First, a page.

MICHAEL E. HEGARTY, Magistrate Judge.
Before the Court is Plaintiff's Motion and Memorandum for Leave to Serve a Third Party Subpoena Prior to a Rule 26(f) Conference [filed December 23, 2013; docket #3]. Plaintiff's motion is granted in part and denied in part.
Plaintiff's motion alleges that the Doe Defendant, identified only by an Internet Protocol ("IP") address, has infringed on Plaintiff's copyrighted works by using the internet and a "BitTorrent" protocol to reproduce, distribute, display, or perform Plaintiff's protected film. Plaintiff requests permission from the Court to serve limited, immediate discovery on the Doe Defendant's Internet Service Provider ("ISP") prior to the Rule 26(f) conference. The purpose of this discovery is to obtain additional information concerning the identity of the Doe Defendant.
Fed. R. Civ. P. 26(d) proscribes seeking discovery before Rule 26(f) conferral. However, this prohibition is not absolute; the Court may authorize discovery upon a showing of good cause. Pod-Ners, LLC v. Northern Feed & Bean of Lucerne Ltd. Liability Co., 204 F.R.D. 675, 676 (D. Colo. 2002). "Expedited discovery should be limited, however, and narrowly tailored to seek information necessary to support expedited or preliminary relief." Avaya, Inc. v. Acumen Telecom Corp., No. 10-cv-03075-CMA-BNB, 2011 WL 9293, at *2 (D. Colo. Jan. 3, 2011) (citation omitted).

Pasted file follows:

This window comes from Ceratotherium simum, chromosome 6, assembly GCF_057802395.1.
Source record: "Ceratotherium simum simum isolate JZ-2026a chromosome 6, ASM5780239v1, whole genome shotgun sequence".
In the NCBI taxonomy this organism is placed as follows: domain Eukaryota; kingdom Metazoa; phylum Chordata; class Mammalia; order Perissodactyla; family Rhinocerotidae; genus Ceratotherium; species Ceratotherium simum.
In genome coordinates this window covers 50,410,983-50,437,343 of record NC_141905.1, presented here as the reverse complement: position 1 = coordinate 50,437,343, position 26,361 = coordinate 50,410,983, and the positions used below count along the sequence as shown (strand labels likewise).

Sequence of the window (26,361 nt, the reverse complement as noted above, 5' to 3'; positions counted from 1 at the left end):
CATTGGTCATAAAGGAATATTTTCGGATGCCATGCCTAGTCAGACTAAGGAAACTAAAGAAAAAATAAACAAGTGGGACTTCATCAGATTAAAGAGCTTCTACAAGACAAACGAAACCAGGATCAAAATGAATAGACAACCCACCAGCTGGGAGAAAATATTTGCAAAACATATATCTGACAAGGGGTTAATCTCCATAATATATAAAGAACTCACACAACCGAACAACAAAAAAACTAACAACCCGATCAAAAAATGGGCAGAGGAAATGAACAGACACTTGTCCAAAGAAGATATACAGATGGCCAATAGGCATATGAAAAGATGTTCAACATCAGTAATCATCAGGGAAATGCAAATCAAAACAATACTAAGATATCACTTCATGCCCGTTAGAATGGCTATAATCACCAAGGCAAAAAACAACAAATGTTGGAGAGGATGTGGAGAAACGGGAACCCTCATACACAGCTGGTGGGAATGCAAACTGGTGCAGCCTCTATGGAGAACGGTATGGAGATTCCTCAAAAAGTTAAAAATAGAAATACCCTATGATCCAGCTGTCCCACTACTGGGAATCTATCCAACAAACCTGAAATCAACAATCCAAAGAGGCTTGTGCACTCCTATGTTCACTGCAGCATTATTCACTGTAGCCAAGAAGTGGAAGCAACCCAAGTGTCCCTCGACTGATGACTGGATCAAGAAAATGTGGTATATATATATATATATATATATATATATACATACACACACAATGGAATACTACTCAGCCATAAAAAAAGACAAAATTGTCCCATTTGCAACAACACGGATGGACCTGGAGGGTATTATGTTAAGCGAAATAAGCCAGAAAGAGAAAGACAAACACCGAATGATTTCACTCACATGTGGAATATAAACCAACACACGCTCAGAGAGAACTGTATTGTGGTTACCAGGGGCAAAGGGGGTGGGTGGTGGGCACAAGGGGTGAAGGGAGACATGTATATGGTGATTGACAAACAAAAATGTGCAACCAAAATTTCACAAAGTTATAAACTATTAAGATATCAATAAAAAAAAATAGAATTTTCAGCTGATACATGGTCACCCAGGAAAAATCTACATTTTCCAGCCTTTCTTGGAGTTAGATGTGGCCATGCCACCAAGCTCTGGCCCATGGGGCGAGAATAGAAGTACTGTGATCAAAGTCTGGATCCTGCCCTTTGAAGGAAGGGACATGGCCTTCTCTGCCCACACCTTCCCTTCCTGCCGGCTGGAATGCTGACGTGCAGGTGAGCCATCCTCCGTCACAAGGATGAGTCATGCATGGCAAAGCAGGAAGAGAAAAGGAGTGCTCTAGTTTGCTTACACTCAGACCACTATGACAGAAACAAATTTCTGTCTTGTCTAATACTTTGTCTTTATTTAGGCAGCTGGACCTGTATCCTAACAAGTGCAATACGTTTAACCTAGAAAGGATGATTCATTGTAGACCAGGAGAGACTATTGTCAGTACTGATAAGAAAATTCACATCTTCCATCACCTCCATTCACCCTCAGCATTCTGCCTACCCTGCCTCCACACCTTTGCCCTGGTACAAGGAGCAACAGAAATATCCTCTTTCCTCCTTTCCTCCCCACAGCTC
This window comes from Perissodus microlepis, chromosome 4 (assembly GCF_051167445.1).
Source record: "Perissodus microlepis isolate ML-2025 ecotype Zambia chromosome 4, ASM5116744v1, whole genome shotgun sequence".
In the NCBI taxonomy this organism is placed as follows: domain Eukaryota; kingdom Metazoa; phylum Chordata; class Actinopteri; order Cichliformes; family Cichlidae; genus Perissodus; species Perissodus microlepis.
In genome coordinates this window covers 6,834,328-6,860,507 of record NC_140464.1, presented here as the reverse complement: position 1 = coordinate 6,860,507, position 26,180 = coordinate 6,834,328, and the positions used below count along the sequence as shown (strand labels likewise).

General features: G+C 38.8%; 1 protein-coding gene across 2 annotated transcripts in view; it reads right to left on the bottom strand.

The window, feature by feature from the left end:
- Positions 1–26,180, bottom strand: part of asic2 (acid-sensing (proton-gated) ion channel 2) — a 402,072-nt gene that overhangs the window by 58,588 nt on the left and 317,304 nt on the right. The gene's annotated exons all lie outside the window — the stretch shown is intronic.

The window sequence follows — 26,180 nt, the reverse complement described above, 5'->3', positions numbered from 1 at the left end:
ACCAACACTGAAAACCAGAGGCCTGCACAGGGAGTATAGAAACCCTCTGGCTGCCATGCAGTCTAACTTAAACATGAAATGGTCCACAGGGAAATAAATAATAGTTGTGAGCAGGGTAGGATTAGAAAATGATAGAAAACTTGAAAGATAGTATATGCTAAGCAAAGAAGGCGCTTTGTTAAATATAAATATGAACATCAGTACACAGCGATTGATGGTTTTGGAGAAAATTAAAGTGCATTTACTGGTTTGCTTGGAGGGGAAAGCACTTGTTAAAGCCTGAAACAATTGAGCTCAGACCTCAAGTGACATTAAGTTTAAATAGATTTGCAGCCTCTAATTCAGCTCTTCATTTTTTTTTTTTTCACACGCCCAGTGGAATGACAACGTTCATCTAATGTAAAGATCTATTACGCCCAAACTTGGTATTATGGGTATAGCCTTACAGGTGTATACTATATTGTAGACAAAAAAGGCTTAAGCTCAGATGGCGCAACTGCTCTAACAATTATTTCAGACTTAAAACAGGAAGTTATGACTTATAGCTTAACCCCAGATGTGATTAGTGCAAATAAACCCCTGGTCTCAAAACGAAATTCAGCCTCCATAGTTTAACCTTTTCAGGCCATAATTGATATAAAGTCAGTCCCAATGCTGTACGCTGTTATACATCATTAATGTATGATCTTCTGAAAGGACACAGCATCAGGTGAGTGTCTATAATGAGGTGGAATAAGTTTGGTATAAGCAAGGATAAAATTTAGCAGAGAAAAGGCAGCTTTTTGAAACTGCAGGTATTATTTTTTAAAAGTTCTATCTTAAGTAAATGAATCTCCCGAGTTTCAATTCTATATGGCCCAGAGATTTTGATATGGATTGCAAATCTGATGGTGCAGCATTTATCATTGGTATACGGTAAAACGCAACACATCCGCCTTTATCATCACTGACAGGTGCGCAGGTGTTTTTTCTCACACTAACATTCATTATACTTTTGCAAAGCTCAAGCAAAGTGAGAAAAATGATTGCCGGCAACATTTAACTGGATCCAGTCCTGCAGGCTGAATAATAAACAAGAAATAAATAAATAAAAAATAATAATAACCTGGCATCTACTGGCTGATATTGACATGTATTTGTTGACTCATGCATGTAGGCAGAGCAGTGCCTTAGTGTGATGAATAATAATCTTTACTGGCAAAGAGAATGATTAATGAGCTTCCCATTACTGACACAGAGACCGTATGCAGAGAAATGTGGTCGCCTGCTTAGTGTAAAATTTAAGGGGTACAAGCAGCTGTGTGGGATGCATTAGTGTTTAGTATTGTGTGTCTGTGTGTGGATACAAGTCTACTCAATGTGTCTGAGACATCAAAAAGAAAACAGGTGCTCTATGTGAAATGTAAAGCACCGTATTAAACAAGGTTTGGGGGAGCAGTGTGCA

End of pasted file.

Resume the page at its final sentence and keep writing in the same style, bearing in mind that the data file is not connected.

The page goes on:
After review of the motion, the Court finds that Plaintiff establishes good cause for limited expedited discovery. Therefore, Plaintiff's motion is granted in part as follows. The Plaintiff may serve a third party subpoena pursuant to Fed.R.Civ.P. 45 on the identified ISP with the limited purpose of ascertaining the identity of the Doe Defendant. The subpoena shall be limited to providing Plaintiff with the name, address, telephone number, and email address of the subscriber (Doe Defendant) to whom the ISP has assigned an IP address. With the subpoena, Plaintiff shall also serve a copy of this Order. The ISP shall notify the subscriber that his/her identity has been subpoenaed by the Plaintiff. Finally, the Court emphasizes that Plaintiff may only use the information disclosed in response to the subpoena for the purpose of protecting and enforcing its ...